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Romney's VP Pick of Paul Ryan Puts Spending Debate in the Spotlight

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Gov. Mitt Romney this morning announced that he's tapping Rep. Paul Ryan , R-Wis., for vice president, a move that puts the debate over how best to put the nation's fiscal house in order front-and-center in the presidential campaign.

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Ryan's controversial budget blueprint, which has been passed by the GOP-controlled House of Representatives, would seek big cuts to discretionary spending (which includes most education programs). In fact, Secretary of Education Arne Duncan said the budget could have "disastrous consequences for America's children."

The Obama campaign has already blasted the pick, citing the potential impact of the Ryan budget on education spending.

"In naming Congressman Paul Ryan, Mitt Romney has chosen a leader of the House Republicans who shares his commitment to the flawed theory that new budget-busting tax cuts for the wealthy, while placing greater burdens on the middle class and seniors, will somehow deliver a stronger economy," said Jim Messina, an Obama campaign manager, in a statement. "The architect of the radical Republican House budget, Ryan, like Romney, proposed an additional $250,000 tax cut for millionaires, and deep cuts in education from Head Start to college aid."

Back in March, Duncan told the House Appropriations panel that oversees education spending that the Ryan budget could cut Title I grants to districts, which right now total $14.5 billion, by as much as $2.7 billion, while special education could be cut by as much as $2.2 billion. Special education state grants are currently funded at $11.6 billion.

Republicans have pointed out that Democrats can't really make those claims, since the Ryan budget doesn't spell out exactly what the magnitude of the cuts to individual programs would be—it just seeks big, overall cuts to discretionary spending (the broad category that funds education, as well as many other domestic programs).

Ryan's budget, which hasn't advanced very far in the Democratic-controlled Senate, also seeks big changes to the Pell Grant program, which offers grants to help low-income students attend college. The program has gotten pricier in recent years, thanks in part to very high demand for the grants as more students enroll in post-secondary education. The Ryan budget would seek to put Pell Grants on sounder fiscal ground through a series of programmatic changes that have gotten some higher education advocates very upset. But Ryan argues that increased federal student aid has had some unintended consequences, giving cover for colleges who want to jack-up their tuition prices.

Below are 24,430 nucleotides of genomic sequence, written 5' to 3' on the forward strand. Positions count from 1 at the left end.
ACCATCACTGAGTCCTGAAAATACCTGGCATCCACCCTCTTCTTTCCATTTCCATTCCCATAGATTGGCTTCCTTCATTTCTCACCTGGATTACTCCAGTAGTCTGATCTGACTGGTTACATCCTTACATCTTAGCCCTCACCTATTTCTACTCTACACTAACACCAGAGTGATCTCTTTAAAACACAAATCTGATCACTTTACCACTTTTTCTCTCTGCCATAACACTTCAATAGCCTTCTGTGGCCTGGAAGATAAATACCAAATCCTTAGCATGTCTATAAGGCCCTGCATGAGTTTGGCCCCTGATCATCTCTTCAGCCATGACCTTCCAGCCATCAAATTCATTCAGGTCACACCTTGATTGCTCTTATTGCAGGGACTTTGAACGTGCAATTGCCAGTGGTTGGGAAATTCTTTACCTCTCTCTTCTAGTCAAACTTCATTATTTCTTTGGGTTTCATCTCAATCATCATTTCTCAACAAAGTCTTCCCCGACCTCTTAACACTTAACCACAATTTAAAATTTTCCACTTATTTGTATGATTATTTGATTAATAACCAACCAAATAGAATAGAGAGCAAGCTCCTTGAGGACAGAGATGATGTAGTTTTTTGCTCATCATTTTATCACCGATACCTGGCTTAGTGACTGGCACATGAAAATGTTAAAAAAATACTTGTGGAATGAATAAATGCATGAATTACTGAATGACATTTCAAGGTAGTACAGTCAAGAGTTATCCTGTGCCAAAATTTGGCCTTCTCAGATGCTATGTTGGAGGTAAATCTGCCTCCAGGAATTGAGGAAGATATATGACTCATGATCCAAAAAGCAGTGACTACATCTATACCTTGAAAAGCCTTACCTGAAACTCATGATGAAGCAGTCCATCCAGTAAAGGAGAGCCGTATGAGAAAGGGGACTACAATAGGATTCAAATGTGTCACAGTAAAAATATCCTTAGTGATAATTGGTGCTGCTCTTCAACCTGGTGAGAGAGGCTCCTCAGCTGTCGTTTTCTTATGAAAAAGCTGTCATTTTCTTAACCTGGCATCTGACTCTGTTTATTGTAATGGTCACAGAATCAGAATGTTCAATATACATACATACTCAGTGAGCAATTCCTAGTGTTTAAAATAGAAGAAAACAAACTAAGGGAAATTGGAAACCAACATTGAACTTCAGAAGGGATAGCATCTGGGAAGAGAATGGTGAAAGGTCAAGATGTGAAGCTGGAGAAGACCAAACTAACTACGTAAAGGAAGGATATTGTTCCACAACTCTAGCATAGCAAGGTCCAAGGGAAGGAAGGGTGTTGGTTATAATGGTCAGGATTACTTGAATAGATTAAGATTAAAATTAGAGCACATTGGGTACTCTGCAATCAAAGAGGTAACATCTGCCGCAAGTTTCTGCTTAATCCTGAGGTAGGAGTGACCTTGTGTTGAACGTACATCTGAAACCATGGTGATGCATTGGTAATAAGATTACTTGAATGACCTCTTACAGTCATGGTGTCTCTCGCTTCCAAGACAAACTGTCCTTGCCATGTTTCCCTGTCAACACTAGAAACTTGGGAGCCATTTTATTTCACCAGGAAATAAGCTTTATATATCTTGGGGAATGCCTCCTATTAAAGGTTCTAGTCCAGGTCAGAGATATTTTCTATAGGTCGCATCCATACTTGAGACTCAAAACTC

Ryan's selection is sure to have big implications for a debate over the future of education spending currently underway in Congress. Right now, lawmakers are trying to figure out what to do about a set of across-the-board trigger cuts, estimated to be about 7.8 percent, that are set to hit a broad swath of domestic and military programs—including most programs in the U.S. Department of Education—early next year unless Congress acts to avert them.

Romney has said that if he's elected, he'd like Congress to come up with a short-term deal on the cuts so that he can help lawmakers come up with a long-term plan for the nation's fiscal future once he takes office in January. Romney had already endorsed Ryan's budget before picking him as his running mate. But by making Ryan his veep choice, Romney is sending a major signal about where he'd like those budget talks to go.

When it comes to K-12 policy, Ryan, like most GOP lawmakers, favors a big step back from the current federal accountability system at the center of the No Child Left Behind Act. In fact, he's a co-sponsor of the A-Plus Act, which would allow states to opt out of many of the mandates of the NCLB law, as long as they agree to show student achievement gains.

And one of Ryan's early gigs was working as a speech writer for Bill Bennett, who served as Secretary of Education under President Ronald Reagan. Bennett was a big supporter of school choice and rigorous standards. He often clashed with the teachers' unions and others —but back in 1988, Bennett won praise from then-Arkansas Gov. Bill Clinton for his support of accountability.

The National Education Association, a 3-million-member union, is none-too-happy with Romney's choice.

"By selecting Ryan, Romney has doubled down on his view that opportunity is only for those who can afford it or are willing to game the system," said NEA President Dennis Van Roekel in a statement released this morning.

But Frederick Hess, the director of education policy studies at the American Enterprise Institute, applauded the pick. He said in an interview this morning that throughout the campaign, Romney has gotten flack from conservatives for simply being the anti-Obama and not being specific enough about what he would do. But picking Ryan as a vice-presidential nominee represents "a forceful embrace of principled conservative [positions] on fiscal responsibility, spending cuts and tax reform," said Hess, who blogs for edweek.org at Rick Hess Straight Up.

Photo: Gov. Mitt Romney, right, the Republican presidential candidate, introduces his vice presidential running mate, Wisconsin Rep. Paul Ryan, on Saturday, Aug. 11, in Norfolk, Va. —Mary Altaffer/AP

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